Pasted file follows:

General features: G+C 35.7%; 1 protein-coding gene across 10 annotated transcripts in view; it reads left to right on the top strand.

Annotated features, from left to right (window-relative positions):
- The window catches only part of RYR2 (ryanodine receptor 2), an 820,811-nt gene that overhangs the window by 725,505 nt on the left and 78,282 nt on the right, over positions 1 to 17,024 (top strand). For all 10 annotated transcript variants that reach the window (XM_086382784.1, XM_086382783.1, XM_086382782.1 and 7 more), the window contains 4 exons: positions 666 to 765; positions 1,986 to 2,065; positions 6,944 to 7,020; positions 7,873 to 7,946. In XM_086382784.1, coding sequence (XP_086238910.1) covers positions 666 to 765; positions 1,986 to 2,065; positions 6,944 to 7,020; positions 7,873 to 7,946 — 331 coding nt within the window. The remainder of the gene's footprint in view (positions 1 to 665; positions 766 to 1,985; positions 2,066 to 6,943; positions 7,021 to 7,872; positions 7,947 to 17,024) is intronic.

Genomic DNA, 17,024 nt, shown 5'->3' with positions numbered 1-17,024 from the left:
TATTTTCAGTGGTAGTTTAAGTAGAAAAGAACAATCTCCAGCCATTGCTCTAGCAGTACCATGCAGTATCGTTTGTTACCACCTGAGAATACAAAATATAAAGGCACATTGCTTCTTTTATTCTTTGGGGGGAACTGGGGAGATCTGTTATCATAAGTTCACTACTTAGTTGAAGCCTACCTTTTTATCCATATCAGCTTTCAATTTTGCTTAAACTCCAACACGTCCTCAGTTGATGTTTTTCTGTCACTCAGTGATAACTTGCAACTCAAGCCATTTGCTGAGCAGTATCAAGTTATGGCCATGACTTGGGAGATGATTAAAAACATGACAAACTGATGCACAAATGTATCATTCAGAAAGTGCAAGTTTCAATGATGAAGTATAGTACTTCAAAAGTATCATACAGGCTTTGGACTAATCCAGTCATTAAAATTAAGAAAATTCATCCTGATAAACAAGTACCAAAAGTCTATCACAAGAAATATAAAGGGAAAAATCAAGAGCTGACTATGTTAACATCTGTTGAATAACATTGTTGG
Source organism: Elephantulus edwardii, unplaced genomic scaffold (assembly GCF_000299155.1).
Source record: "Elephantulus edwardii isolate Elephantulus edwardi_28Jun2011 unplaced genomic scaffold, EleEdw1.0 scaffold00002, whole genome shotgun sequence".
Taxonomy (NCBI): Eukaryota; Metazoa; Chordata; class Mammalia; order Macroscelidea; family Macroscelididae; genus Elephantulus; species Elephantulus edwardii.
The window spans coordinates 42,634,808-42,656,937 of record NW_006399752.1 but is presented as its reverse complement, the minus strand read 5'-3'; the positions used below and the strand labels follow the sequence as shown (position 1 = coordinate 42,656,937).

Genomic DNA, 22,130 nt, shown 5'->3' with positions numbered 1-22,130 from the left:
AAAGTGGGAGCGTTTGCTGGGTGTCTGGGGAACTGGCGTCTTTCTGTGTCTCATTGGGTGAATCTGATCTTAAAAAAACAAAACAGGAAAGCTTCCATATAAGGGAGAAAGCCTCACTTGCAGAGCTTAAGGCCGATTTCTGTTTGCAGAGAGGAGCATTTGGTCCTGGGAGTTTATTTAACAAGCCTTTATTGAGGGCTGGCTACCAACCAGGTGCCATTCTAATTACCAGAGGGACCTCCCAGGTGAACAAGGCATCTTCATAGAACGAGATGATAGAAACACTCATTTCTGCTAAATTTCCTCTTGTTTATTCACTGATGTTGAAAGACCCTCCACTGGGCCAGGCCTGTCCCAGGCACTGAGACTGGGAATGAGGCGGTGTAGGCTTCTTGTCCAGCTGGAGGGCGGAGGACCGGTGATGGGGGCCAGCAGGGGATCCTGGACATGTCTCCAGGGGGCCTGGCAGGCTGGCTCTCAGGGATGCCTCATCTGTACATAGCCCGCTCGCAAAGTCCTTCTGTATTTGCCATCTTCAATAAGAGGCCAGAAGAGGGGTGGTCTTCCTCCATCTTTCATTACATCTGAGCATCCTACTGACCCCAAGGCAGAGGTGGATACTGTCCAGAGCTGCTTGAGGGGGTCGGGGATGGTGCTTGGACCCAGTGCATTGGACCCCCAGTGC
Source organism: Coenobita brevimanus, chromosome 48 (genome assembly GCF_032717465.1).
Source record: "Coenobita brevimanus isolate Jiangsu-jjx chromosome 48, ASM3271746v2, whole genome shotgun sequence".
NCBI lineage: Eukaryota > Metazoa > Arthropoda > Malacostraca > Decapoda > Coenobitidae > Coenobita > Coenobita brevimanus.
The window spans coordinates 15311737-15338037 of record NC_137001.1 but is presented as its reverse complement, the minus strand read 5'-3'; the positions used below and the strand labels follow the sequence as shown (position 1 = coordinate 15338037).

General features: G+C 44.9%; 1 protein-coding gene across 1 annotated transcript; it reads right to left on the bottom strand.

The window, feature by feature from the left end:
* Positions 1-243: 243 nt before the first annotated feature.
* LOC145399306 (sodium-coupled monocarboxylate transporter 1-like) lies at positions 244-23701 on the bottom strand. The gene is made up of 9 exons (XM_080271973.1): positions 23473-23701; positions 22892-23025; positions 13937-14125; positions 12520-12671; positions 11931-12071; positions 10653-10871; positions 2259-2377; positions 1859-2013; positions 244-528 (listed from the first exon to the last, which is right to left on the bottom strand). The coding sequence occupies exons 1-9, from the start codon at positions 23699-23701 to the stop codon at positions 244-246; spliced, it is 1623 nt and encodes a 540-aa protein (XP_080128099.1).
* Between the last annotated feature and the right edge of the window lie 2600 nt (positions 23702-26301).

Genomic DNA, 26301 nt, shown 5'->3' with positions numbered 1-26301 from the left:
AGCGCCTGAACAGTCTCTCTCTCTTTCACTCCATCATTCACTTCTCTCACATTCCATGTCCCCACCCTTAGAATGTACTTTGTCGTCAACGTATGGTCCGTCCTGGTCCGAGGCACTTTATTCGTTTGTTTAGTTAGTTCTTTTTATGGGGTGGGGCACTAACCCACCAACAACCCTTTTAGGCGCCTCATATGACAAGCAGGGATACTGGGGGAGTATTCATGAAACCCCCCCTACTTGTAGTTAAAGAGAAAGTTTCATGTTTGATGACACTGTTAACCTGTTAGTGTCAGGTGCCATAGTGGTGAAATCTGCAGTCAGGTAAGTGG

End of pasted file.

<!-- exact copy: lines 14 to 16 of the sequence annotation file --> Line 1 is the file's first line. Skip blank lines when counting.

NCBI lineage: Eukaryota > Metazoa > Arthropoda > Malacostraca > Decapoda > Coenobitidae > Coenobita > Coenobita brevimanus.
The window spans coordinates 15311737-15338037 of record NC_137001.1 but is presented as its reverse complement, the minus strand read 5'-3'; the positions used below and the strand labels follow the sequence as shown (position 1 = coordinate 15338037).

General features: G+C 44.9%; 1 protein-coding gene across 1 annotated transcript; it reads right to left on the bottom strand.